So, here I once again. Stuck in the Middle. In the Blue Corner, People With “Normal” Lives Whose Kids Go To Bed. In the Red Corner, People with Real Problems and Kids whose Never Sleep. And in the middle, me. Neither. With a kid who drives me nuts but still lets me get nearly enough sleep. Not “Good” enough to not be a problem, but not “Bad” enough to count as a real problem, meaning that it must be My Fault Entirely (not sure why hubby gets to dissolve all responsibility in this “Logic” but seemingly he does).

At the end of the day, now I’m a bit calmer, it’s back to the same old same old. He doesn’t like missing out on anything, he doesn’t want to sleep, he doesn’t want to be left. And no matter how calm/relaxed/gentle your routine, there comes to a point where he has to do his bit and actually try to lie quietly in his bed. I know this is what is needed, as when he does finally lie in his bed without making noise/sitting up/ getting out for 5-10 mins he almost invariably falls asleep. Talking him through relaxation techniques can work, occasionally, but more often than not they are resisted. And if he’s not left alone in bed, then he has an audience and he doesn’t sleep as he feels the need to keep performing. And if he is left alone and doesn’t want to be in bed he doesn’t stay there. And we consistently find in life in general that consequences need to be immediate to be effective (which is why we’ve never got a reward chart to work, once, ever, admittedly we’ve never tried it for sleep, but we have tried it for other things). Which leads to the conundrum “What is an immediate consequence for not staying quiet in bed which does not involve any attention from an adult”, because once he’s in that mood, any kind of attention is sought.

No, don’t tell me, I don’t want to know. I don’t actually want to know the answer. I just want to wallow in self pity at how rubbish I feel. Or I did. Now I’ve written it all out, all I want to do is move on, stop thinking about this, so I can wind down myself and try and get enough sleep so that by bedtime tomorrow I might actually be in a state to deal with it calmly.

Missing the last russian doll

Earlier today I had one of those revelations out of nowhere where your brain clicks and suddenly it all makes sense and the more you twist it round in your head and examine it the more facets you see, the more links you get. Needless to say its faded away now, but I wanted to write down what I can remember before it’s gone altogether. I tried to start earlier but I went to sleep instead.

OK, so the revelation was when I was riding a bike (hmm, think the last time this kind of thing happened was when I was running, brain take note). I was on goodish form earlier. I wasn’t on fire, but it was a good start to the week, I was the first up (at 7.30, the kids lay in, hooray) and I even tried making pancakes (unmitigated disaster) and we got to school on time, ok, there was a little shouting on my part at the last minute to get them out the door but I didn’t “lose it” and I didn’t have to drag any child screaming on the way to school (sadly, this has happened more than once). I had even got a bit done, started a to do list, cleared the now inedible veg from the week of no cooking out of the fridge, checked the home phone messages (a biggie for me, the oldest was 4th June) and the post (but not the unread emails), got organised for tomorrow (when we have a lot on), realised my priority was sorting food out, even realised that I can cook nice food with extras for me, not just to take around to friends. I am allowed to make my life easier too.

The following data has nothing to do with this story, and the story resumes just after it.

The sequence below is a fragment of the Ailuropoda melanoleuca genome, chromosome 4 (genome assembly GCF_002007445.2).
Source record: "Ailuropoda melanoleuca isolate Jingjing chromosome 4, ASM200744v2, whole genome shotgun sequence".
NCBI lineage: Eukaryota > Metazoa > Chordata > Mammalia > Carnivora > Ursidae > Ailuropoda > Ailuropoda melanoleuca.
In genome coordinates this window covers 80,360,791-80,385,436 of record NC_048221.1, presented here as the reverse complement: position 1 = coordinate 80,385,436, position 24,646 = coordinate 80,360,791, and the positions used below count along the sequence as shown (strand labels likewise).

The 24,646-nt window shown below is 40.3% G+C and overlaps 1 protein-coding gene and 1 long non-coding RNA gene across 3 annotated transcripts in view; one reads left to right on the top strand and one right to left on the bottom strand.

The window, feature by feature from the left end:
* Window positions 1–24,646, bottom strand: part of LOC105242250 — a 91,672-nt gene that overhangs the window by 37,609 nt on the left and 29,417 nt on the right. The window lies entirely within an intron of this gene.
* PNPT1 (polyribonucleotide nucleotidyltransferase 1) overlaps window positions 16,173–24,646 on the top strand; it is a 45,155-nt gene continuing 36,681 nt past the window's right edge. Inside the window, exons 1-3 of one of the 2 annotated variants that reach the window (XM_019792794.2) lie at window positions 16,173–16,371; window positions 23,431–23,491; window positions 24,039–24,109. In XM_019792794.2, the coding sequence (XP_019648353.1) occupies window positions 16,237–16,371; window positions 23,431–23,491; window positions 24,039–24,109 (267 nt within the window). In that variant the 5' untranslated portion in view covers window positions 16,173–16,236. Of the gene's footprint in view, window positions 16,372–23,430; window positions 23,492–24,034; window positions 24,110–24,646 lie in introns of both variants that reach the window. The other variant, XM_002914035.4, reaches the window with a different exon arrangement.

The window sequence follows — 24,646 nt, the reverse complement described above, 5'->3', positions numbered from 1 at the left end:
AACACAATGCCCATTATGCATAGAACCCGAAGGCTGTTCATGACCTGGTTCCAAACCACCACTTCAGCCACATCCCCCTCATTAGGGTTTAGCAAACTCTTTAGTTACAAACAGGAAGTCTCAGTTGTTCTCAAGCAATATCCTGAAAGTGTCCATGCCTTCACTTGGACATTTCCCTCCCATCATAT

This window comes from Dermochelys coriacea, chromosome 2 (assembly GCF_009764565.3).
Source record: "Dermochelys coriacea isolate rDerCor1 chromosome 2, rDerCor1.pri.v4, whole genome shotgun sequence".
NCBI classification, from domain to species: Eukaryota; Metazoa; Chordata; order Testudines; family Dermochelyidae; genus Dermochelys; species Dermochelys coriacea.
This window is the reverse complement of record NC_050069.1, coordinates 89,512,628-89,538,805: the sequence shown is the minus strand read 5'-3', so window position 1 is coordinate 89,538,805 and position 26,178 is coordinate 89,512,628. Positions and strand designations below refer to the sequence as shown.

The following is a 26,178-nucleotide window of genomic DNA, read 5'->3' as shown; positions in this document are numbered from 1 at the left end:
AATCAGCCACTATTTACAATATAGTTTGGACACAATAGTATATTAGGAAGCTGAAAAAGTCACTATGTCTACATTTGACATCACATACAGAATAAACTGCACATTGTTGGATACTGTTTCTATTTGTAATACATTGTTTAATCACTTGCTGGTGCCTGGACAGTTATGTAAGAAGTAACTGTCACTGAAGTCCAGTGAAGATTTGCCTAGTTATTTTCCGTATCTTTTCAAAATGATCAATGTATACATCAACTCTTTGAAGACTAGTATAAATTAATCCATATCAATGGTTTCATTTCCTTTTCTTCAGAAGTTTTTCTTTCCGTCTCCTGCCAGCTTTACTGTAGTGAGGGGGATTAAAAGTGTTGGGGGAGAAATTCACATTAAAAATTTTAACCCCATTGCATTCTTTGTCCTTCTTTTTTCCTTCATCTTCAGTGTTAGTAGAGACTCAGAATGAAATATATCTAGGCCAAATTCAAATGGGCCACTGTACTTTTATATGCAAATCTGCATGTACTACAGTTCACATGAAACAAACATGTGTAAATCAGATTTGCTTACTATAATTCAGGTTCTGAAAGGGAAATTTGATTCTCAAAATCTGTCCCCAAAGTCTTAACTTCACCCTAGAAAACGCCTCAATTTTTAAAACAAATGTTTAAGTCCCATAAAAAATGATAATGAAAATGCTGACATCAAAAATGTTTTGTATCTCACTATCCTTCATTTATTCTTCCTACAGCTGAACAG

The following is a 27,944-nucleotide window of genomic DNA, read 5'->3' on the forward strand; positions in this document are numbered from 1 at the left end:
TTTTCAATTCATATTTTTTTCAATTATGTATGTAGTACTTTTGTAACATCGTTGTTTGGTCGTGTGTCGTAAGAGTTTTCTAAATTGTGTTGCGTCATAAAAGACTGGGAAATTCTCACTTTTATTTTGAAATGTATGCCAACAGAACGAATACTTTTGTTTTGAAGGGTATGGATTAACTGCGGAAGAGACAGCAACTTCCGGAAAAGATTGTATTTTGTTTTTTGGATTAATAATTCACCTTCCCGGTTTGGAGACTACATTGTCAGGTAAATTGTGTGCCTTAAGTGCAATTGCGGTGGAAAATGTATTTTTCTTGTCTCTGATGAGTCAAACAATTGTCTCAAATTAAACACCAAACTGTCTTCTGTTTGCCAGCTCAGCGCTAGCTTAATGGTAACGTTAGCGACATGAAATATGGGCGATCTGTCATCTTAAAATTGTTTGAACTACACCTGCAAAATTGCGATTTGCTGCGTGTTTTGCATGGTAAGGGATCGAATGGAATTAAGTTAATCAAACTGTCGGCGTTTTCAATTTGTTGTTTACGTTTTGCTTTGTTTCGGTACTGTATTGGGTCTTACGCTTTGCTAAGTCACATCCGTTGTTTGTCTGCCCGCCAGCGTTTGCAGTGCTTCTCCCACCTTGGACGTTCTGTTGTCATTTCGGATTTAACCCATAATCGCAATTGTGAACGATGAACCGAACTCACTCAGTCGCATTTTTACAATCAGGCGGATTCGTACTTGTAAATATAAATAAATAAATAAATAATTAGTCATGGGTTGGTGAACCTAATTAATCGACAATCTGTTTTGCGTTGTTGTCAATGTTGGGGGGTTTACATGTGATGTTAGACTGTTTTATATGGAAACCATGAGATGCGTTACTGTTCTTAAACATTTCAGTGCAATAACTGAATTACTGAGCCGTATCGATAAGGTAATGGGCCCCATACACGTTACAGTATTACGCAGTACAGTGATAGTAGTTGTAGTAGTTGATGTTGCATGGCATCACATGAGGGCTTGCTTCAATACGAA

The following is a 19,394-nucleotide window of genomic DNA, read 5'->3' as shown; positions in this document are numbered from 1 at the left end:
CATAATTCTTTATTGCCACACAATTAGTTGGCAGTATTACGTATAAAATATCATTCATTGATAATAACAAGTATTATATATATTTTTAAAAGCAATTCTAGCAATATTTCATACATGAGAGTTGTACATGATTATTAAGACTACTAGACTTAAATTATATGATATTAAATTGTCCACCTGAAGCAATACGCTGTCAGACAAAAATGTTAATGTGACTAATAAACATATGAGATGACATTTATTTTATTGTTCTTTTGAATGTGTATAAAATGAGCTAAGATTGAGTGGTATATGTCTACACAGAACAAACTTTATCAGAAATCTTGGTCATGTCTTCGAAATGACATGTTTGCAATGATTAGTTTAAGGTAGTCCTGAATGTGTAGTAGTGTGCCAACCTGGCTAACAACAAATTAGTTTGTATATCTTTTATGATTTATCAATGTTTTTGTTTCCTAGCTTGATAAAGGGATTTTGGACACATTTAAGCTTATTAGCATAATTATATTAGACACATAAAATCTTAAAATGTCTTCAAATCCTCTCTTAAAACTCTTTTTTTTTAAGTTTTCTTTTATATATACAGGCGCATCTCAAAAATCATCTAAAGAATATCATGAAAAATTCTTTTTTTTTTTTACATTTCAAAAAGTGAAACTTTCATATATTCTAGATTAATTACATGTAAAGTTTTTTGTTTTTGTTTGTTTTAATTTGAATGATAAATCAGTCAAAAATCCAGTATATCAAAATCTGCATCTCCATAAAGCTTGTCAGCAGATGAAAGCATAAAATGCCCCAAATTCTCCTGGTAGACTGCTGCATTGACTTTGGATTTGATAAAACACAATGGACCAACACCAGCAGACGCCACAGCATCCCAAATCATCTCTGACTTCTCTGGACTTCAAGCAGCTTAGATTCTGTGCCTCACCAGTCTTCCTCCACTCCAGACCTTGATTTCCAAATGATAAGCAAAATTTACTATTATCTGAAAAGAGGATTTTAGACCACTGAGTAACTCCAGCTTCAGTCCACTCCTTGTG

Ok, back to the bike, which I was riding to save time doing my shopping. I had just detoured past a mediocre coffee shop that my favourite barista now works at to see if he was working, he wasn’t, so I didn’t stop. (Is that stalking? The owner was in, he’s really boring and the place has no atmosphere when he’s there). To avoid looking really obvious turning around I went on a little experimental detour and that’s when stuff hit me.

It started with a thought that I had after my counseling session, not something we discussed, just something that occurred to me afterwards. OK, bear with me here cos my mind thinks in maths imagery sometimes but don’t worry it’s not complicated.

I think most people have seen a Venn Diagram, those overlapping circles that are used to show what sets/people/ideas/etc have in common and what they don’t have in common, popular in dodgy management/motivation powerpoints. (Ok, now I’m distracting myself looking up pictures of Venn Diagrams, bet you didn’t know they could look like this, I will stop now, if you’re a maths geek check this page out).

Anyway, I kind of have this image of me as a Venn diagram, a big circle for me and lots of overlapping circles, my husbands circle overlaps mine a lot, as do my kids, other peoples less so. Anyway I wondered what was in the bit that was left, the bit of my life that doesn’t overlap the other circles in my family. I mean, my kids lives are pretty simple, they’re either with a parent or at school, well nearly always. And my husband goes to work and has hobbies that he goes off and does regularly. Now I don’t work, so a large portion of my week isn’t in the presence of my kids and my hubby, but quite a lot of that time is filled with family related stuff, housework, shopping, filling out forms related to children, buying presents for them to take to the birthday party they’re going to, that kind of thing. And a small amount is related to my mum, like painting the top 6 inches of her spare room that she couldn’t reach. But I was trying to work out what was left, and I couldn’t. It felt like I’d lost my identity, and just become a background figure in other peoples lives (ok, slightly melodramatic but you get the point). I started trying to think about what I used to do, before I had kids, and I couldn’t remember, I couldn’t think of anything. Artghhh.